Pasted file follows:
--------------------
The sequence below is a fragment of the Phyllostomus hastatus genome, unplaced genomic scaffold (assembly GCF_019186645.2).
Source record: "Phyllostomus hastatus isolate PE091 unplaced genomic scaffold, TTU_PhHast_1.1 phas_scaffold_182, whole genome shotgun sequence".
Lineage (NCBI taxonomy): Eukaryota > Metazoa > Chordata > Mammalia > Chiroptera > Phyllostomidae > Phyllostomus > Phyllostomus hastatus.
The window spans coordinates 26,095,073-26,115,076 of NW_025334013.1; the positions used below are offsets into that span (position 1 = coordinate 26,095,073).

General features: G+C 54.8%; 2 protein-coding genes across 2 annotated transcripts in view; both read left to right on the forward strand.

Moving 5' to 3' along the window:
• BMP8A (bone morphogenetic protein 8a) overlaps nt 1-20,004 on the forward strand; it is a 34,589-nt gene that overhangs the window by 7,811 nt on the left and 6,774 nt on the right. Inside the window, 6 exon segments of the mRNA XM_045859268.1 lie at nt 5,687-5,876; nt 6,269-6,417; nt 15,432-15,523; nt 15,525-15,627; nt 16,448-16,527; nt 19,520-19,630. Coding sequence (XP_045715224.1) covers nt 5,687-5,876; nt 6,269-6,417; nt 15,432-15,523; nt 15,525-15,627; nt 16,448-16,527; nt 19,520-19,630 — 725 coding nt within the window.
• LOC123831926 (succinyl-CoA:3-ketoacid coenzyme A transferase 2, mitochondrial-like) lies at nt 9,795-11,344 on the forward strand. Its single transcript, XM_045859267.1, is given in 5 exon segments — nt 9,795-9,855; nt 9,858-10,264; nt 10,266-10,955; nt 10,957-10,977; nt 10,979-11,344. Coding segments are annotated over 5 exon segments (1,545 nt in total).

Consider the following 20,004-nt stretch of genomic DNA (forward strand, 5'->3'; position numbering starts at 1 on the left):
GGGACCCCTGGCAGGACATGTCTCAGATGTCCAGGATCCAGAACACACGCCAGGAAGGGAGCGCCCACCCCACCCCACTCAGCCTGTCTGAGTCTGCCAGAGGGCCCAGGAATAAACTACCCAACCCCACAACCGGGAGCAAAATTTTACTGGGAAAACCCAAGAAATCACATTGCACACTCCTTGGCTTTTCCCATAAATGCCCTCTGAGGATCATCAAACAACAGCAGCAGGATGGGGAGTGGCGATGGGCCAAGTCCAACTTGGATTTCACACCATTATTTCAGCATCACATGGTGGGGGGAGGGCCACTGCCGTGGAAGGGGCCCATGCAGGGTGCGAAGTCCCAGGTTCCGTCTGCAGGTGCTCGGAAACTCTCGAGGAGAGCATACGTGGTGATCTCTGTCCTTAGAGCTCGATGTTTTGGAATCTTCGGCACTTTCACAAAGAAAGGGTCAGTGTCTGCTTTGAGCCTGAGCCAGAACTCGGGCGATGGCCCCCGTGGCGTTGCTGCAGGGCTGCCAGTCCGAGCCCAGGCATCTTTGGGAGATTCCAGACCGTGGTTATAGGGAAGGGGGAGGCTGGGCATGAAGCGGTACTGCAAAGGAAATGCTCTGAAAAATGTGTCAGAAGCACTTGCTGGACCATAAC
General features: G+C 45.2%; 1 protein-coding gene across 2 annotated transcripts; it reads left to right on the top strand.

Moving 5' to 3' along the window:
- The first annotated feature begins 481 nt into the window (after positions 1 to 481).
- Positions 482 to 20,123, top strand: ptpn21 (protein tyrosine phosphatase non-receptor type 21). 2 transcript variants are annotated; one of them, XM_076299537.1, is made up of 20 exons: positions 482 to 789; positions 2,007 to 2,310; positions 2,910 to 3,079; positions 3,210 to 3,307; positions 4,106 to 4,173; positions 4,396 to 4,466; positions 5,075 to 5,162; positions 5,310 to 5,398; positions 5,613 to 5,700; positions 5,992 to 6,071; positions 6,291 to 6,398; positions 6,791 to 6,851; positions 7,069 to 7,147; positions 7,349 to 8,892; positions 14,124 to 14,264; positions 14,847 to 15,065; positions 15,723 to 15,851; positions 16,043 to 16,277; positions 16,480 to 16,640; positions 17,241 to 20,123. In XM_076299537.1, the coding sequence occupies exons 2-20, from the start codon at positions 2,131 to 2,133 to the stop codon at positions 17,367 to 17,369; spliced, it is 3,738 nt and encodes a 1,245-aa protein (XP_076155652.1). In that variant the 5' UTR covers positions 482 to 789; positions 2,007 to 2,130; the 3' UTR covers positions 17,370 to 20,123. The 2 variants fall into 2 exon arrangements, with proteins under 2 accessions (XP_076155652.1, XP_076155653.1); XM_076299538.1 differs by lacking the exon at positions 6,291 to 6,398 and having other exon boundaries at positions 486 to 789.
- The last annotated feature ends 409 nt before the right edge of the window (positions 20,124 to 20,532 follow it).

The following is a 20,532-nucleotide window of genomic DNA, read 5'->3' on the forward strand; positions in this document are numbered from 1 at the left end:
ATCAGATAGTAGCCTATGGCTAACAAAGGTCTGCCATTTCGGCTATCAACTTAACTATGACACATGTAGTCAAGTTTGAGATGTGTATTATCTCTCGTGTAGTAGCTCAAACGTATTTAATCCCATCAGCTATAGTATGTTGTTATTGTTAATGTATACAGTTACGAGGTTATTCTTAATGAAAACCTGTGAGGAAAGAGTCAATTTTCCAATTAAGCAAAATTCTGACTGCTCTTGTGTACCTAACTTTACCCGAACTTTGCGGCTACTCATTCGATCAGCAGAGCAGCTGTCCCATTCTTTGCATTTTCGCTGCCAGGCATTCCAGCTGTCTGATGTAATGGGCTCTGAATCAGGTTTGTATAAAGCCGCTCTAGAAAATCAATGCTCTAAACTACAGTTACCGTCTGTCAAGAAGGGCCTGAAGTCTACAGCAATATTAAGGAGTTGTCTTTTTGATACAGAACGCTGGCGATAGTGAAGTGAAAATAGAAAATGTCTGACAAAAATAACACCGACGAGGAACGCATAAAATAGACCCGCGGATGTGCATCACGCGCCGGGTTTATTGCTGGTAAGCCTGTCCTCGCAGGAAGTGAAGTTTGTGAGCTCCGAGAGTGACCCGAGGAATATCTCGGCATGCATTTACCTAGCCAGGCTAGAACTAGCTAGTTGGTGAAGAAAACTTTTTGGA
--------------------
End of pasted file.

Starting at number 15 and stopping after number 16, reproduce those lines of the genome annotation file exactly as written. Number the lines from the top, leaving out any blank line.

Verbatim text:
- The last annotated feature ends 409 nt before the right edge of the window (positions 20,124 to 20,532 follow it).

The following is a 20,532-nucleotide window of genomic DNA, read 5'->3' on the forward strand; positions in this document are numbered from 1 at the left end: